BBC, Feb. 10, 2003
Can war with Iraq be justified? The historic “just war” theory states that war is never good but it can be a lesser evil to doing nothing. So, how does it apply to the current crisis?
Originally devised by Greek and Roman philosophers, the “just war theory” was developed by Christian theologians. With some variations, it is widely cited and applied by various religions today.
Here we outline the six steps to a just war and square them with the issues at stake.
1. The war must be for a just cause
eg. A pre-emptive strike – attacking an enemy to prevent an anticipated attack.
George Bush has consistently portrayed Saddam Hussein as a threat to the West. “The danger is already significant, and it only grows worse with time. If we know Saddam Hussein has dangerous weapons today – and we do – does it make any sense for the world to wait to confront him as he grows even stronger?”
But the UN charter appears to side against pre-emptive strikes, stating “all Members shall settle their international disputes by peaceful means”.
2. The war must be declared by a lawful authority
As an elected democracy, the US government is a lawful authority.
But some believe that today the UN, as the highest world authority, is the only “lawful authority” with the right to sanction war. And, through its charter, it requires all members to refrain from use of force. But in practice the right to wage war remains with individual states.
It could also be argued that if public support is against a war, as seems to be the case in Britain, a government lacks the lawful authority to go to war.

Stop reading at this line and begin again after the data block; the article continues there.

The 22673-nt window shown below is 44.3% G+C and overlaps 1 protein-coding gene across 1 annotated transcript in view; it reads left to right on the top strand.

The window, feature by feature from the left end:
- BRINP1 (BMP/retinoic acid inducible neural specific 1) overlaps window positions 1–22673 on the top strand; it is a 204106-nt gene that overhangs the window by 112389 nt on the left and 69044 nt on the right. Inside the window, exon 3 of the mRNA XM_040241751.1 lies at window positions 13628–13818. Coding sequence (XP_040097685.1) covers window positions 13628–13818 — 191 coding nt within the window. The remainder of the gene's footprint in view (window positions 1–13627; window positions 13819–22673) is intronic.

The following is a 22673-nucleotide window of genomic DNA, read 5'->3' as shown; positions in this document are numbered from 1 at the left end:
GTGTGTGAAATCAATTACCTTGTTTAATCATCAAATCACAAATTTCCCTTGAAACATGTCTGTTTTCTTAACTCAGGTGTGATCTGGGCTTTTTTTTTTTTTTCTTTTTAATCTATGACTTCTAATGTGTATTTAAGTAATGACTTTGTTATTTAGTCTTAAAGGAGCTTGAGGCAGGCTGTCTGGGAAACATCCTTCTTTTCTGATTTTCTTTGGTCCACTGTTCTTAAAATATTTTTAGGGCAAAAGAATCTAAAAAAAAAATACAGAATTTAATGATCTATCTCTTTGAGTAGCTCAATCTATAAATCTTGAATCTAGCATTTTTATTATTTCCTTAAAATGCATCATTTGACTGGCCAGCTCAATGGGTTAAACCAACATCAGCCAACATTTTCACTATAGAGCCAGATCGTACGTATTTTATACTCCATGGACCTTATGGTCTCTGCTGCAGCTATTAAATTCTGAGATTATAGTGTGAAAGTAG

3. The intention behind the war must be good
Washington and London claim war would be waged for the right motives, finally putting right the UN resolution to strip Iraq of weapons of mass destruction.
They have also cited Iraq’s poor reputation on human rights – something they would hope to improve on by getting rid of Saddam.
Critics claim these are side shows to the real issue – oil. Iraq has massive reserves of oil and, mindful that not all is well in Saudi Arabia, the world’s largest oil producing country, the US wants a more secure supply in the Middle East.
JUST WAR THEORY
Force can be used as a last resort
Defines conditions for declaring war & limits to conduct in war
Some Muslims claim it’s similar to ‘jihad’ – spiritual warfare
4. All other ways of resolving the problem should have been tried
It’s 12 years since the UN demanded Iraq scrap its weapons of mass destruction; time enough, says Tony Blair, for Saddam to have complied.
The UN has passed numerous resolutions against Iraq, but Britain and the US claim it has consistently snubbed them.
France has been leading calls for more diplomacy. It has always opposed a draft UN resolution threatening the use of force against Iraq. It wants to see more time for the weapons inspections and French President Jacques has asserted a diplomatic solution is still possible.
5. There must be a reasonable chance of success
This comes from the idea that war is a great evil, and that it is wrong to cause suffering, pain, and death with no chance of success.
There seems little doubt in the West that the US alone can win the war. As the world’s only superpower, its military might dwarves that of Iraq.
There are doubts over the loyalty Saddam Hussein can expect from his army, if their backs are against the wall.
But some experts caution it will not be a “walk over” for the US. General Norman Schwarzkopf, who commanded the US military in the first Gulf War, has said it’s “not going to be an easy battle”.
6. The means used must be in proportion to the end that the war seeks to achieve
In other words, it would be wrong to use a sledgehammer to crack a nut.
We don’t yet know the military strategies of both sides, but there are fears war with Iraq could turn nuclear, and so cost many thousands of lives. In 1991, the US warned Saddam they would respond with nuclear force if he used chemical weapons.
Even with conventional weapons, critics warn that hundreds of Iraqi civilians could be killed in bombing raids.